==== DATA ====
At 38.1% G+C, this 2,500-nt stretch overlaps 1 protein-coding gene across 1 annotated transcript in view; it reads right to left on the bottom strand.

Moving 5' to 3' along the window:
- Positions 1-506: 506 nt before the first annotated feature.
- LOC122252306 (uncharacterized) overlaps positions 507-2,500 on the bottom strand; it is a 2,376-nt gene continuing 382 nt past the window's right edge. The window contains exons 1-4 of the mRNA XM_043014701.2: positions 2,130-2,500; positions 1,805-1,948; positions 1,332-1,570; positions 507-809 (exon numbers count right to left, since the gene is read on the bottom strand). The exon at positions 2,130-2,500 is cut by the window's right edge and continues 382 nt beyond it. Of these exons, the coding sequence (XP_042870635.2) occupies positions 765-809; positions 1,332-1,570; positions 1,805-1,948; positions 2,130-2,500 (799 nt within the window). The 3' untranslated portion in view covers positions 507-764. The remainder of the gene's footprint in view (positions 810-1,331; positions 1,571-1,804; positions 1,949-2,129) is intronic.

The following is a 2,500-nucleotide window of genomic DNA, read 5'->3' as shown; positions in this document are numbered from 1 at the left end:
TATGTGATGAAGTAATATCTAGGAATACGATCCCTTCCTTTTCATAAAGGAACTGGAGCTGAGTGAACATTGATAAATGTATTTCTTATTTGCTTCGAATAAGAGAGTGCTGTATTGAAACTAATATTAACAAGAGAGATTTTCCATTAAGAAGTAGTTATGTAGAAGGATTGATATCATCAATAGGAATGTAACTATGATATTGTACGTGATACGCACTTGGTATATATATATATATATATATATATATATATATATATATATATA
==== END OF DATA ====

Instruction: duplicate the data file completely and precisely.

At 38.1% G+C, this 2,500-nt stretch overlaps 1 protein-coding gene across 1 annotated transcript in view; it reads right to left on the bottom strand.

Moving 5' to 3' along the window:
- Positions 1-506: 506 nt before the first annotated feature.
- LOC122252306 (uncharacterized) overlaps positions 507-2,500 on the bottom strand; it is a 2,376-nt gene continuing 382 nt past the window's right edge. The window contains exons 1-4 of the mRNA XM_043014701.2: positions 2,130-2,500; positions 1,805-1,948; positions 1,332-1,570; positions 507-809 (exon numbers count right to left, since the gene is read on the bottom strand). The exon at positions 2,130-2,500 is cut by the window's right edge and continues 382 nt beyond it. Of these exons, the coding sequence (XP_042870635.2) occupies positions 765-809; positions 1,332-1,570; positions 1,805-1,948; positions 2,130-2,500 (799 nt within the window). The 3' untranslated portion in view covers positions 507-764. The remainder of the gene's footprint in view (positions 810-1,331; positions 1,571-1,804; positions 1,949-2,129) is intronic.

The following is a 2,500-nucleotide window of genomic DNA, read 5'->3' as shown; positions in this document are numbered from 1 at the left end:
TATGTGATGAAGTAATATCTAGGAATACGATCCCTTCCTTTTCATAAAGGAACTGGAGCTGAGTGAACATTGATAAATGTATTTCTTATTTGCTTCGAATAAGAGAGTGCTGTATTGAAACTAATATTAACAAGAGAGATTTTCCATTAAGAAGTAGTTATGTAGAAGGATTGATATCATCAATAGGAATGTAACTATGATATTGTACGTGATACGCACTTGGTATATATATATATATATATATATATATATATATATATATATATA